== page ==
18:16 GMT27 January 2021
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    It looks as if the Pentagon has taken over the reins of the US foreign strategy, Canada-based political analyst Oussama El-Mohtar told Sputnik, commenting on the disruption of US-Russian cooperation on Syria. According to El-Mohtar, this is a very dangerous precedent.

    It looks as if the White House has yielded its decisions regarding Syria and its US-Russian relationship to the Pentagon until a new administration emerges, Oussama El-Mohtar, a Canada-based political analyst and author, told Sputnik, commenting on Washington's decision to suspend cooperation with Moscow on Syria.

    Pentagon Throws a Wrench in US-Russian Relations

    "The disruption, as far as I can see, means one thing: given the disagreement between [Secretary of State] Kerry and the White House, the US administration has yielded its decisions regarding Syria and the overall confrontation with Russia to the Pentagon until a new administration emerges," El-Mohtar noted in his interview with Sputnik.

    "This is a very dangerous precedent," the political analyst emphasized, "The military is supposed to execute strategic decisions as set out by the administration. The situation in the US right now points to a reversal of these roles whereby the military is the one setting the strategic objectives and executing them."

    The scholar believes that the US Air Force's strike against the Syrian Arab Army's positions near Deir ez-Zor was a deliberate action aimed at thwarting any Russian-American cooperation, while the hit on the UN convoy heading to Aleppo "was meant to draw condemnations against Syria.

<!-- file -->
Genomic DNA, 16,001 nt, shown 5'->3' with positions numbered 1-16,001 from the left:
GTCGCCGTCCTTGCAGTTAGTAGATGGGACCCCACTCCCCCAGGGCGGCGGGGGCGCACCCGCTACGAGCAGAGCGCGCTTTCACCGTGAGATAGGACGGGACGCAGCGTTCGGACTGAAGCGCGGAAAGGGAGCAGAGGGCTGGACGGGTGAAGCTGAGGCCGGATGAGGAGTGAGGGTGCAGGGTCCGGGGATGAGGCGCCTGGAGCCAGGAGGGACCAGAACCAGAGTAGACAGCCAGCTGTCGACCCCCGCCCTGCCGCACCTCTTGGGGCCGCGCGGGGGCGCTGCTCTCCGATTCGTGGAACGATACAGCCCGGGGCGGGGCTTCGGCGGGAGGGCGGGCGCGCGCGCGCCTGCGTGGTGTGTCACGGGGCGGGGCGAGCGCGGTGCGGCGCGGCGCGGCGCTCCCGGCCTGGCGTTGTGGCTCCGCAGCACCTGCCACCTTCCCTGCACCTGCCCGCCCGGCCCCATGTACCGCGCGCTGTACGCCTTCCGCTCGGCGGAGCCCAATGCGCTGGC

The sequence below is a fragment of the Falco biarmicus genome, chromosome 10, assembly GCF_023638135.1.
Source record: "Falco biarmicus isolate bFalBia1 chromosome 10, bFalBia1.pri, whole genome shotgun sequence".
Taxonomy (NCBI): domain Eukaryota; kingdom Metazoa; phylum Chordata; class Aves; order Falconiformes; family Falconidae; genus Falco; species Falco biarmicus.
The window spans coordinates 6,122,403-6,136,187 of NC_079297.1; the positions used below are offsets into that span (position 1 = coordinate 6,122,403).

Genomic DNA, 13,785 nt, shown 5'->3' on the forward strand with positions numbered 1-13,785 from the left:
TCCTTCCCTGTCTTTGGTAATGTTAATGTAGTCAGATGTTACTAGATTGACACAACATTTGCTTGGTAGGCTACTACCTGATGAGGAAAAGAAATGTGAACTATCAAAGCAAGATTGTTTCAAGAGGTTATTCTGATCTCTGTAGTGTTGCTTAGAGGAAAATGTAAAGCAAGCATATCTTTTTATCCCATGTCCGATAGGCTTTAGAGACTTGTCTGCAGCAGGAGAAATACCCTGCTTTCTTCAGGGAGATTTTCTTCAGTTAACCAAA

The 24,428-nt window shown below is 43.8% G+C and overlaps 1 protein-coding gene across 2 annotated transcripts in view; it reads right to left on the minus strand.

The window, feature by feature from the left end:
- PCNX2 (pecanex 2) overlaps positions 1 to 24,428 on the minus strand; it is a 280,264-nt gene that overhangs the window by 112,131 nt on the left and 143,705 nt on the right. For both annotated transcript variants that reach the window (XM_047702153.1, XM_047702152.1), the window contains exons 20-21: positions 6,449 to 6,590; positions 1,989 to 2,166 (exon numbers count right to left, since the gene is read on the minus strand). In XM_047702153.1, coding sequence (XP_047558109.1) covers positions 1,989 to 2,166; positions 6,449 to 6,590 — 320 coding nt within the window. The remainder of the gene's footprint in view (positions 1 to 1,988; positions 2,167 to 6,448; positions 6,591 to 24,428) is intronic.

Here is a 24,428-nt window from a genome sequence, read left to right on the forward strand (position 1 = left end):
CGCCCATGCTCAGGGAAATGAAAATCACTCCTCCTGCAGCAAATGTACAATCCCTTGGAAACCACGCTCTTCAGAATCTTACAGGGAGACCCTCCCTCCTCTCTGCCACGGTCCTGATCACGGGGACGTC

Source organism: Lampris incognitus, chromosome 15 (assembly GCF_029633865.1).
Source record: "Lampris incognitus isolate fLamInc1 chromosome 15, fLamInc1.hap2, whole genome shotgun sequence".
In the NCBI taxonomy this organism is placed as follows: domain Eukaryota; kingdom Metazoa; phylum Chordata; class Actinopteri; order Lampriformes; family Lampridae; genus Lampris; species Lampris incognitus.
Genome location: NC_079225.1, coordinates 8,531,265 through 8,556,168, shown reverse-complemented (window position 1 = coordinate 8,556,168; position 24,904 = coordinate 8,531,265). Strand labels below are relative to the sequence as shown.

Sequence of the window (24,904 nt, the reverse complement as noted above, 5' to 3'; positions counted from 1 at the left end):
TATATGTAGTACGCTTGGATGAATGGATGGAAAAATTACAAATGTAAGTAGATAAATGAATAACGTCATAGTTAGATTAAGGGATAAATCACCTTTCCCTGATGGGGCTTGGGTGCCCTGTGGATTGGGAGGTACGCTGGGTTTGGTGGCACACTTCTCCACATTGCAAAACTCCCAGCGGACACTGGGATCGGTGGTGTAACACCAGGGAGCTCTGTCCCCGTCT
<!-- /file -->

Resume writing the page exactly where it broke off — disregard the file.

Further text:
"Could the two have been perpetrated by the same group? Of course they could; most likely they were," he stressed.

    According to the scholar, there appears to be three different policy centers in Washington: the White House, which does not want a military escalation in Syria; US Secretary of State John Kerry, "who disapproves but toes the line"; and the Pentagon, "which disapproves but is doing everything to obstruct [US President Barack] Obama's approach."

    El-Mohtar referred to the fact that Kerry, who has long been regarded as a proponent of a peace solution in Syria, has turned out to be "the guy" who had repeatedly called for attacking Damascus.

    "I've argued for use of force. I stood up. I'm the guy who stood up and announced we're going to attack Assad because of the weapons, and then you know things evolved into a different process," Kerry said in a leaked recording obtained by The New York Times.

    Syrian opposition militants launch TOW at  Russian journalists
    Syrian opposition militants launch TOW at Russian journalists